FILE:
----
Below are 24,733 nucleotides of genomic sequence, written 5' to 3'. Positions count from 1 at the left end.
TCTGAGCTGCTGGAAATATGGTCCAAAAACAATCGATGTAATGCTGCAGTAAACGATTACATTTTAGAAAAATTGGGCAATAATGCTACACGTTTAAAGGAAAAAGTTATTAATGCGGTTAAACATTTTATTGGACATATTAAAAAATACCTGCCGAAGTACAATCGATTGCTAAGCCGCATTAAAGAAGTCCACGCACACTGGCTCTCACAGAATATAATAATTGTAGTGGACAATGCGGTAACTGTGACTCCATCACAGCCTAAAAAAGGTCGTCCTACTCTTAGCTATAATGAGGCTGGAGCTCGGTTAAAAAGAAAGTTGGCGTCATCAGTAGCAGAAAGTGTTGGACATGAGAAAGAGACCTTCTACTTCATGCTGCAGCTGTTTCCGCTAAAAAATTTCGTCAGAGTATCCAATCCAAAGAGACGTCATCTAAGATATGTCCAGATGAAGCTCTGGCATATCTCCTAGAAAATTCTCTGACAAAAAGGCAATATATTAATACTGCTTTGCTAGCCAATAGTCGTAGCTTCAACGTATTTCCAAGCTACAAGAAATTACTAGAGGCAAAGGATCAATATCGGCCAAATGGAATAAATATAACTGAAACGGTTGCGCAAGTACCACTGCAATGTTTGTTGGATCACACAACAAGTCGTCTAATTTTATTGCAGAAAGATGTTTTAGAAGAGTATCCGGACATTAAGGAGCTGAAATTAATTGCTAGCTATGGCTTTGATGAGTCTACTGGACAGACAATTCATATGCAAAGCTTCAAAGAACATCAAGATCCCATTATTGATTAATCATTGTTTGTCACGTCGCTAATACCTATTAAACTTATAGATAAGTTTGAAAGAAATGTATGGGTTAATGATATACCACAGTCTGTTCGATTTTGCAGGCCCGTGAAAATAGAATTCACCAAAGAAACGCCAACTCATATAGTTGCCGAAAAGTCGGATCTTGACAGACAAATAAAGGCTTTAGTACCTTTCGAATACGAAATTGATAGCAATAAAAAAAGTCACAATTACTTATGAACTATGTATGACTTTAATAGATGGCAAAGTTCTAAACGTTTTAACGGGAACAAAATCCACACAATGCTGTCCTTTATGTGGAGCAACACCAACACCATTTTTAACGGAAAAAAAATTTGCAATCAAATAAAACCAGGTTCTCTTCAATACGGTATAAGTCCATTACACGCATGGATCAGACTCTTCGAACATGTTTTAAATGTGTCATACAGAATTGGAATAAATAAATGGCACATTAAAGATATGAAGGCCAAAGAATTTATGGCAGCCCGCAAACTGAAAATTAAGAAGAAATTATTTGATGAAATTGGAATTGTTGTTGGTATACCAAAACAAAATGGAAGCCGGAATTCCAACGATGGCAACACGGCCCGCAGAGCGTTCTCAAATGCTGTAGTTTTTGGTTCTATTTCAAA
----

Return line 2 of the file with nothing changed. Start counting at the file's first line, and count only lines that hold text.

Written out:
TCTGAGCTGCTGGAAATATGGTCCAAAAACAATCGATGTAATGCTGCAGTAAACGATTACATTTTAGAAAAATTGGGCAATAATGCTACACGTTTAAAGGAAAAAGTTATTAATGCGGTTAAACATTTTATTGGACATATTAAAAAATACCTGCCGAAGTACAATCGATTGCTAAGCCGCATTAAAGAAGTCCACGCACACTGGCTCTCACAGAATATAATAATTGTAGTGGACAATGCGGTAACTGTGACTCCATCACAGCCTAAAAAAGGTCGTCCTACTCTTAGCTATAATGAGGCTGGAGCTCGGTTAAAAAGAAAGTTGGCGTCATCAGTAGCAGAAAGTGTTGGACATGAGAAAGAGACCTTCTACTTCATGCTGCAGCTGTTTCCGCTAAAAAATTTCGTCAGAGTATCCAATCCAAAGAGACGTCATCTAAGATATGTCCAGATGAAGCTCTGGCATATCTCCTAGAAAATTCTCTGACAAAAAGGCAATATATTAATACTGCTTTGCTAGCCAATAGTCGTAGCTTCAACGTATTTCCAAGCTACAAGAAATTACTAGAGGCAAAGGATCAATATCGGCCAAATGGAATAAATATAACTGAAACGGTTGCGCAAGTACCACTGCAATGTTTGTTGGATCACACAACAAGTCGTCTAATTTTATTGCAGAAAGATGTTTTAGAAGAGTATCCGGACATTAAGGAGCTGAAATTAATTGCTAGCTATGGCTTTGATGAGTCTACTGGACAGACAATTCATATGCAAAGCTTCAAAGAACATCAAGATCCCATTATTGATTAATCATTGTTTGTCACGTCGCTAATACCTATTAAACTTATAGATAAGTTTGAAAGAAATGTATGGGTTAATGATATACCACAGTCTGTTCGATTTTGCAGGCCCGTGAAAATAGAATTCACCAAAGAAACGCCAACTCATATAGTTGCCGAAAAGTCGGATCTTGACAGACAAATAAAGGCTTTAGTACCTTTCGAATACGAAATTGATAGCAATAAAAAAAGTCACAATTACTTATGAACTATGTATGACTTTAATAGATGGCAAAGTTCTAAACGTTTTAACGGGAACAAAATCCACACAATGCTGTCCTTTATGTGGAGCAACACCAACACCATTTTTAACGGAAAAAAAATTTGCAATCAAATAAAACCAGGTTCTCTTCAATACGGTATAAGTCCATTACACGCATGGATCAGACTCTTCGAACATGTTTTAAATGTGTCATACAGAATTGGAATAAATAAATGGCACATTAAAGATATGAAGGCCAAAGAATTTATGGCAGCCCGCAAACTGAAAATTAAGAAGAAATTATTTGATGAAATTGGAATTGTTGTTGGTATACCAAAACAAAATGGAAGCCGGAATTCCAACGATGGCAACACGGCCCGCAGAGCGTTCTCAAATGCTGTAGTTTTTGGTTCTATTTCAAA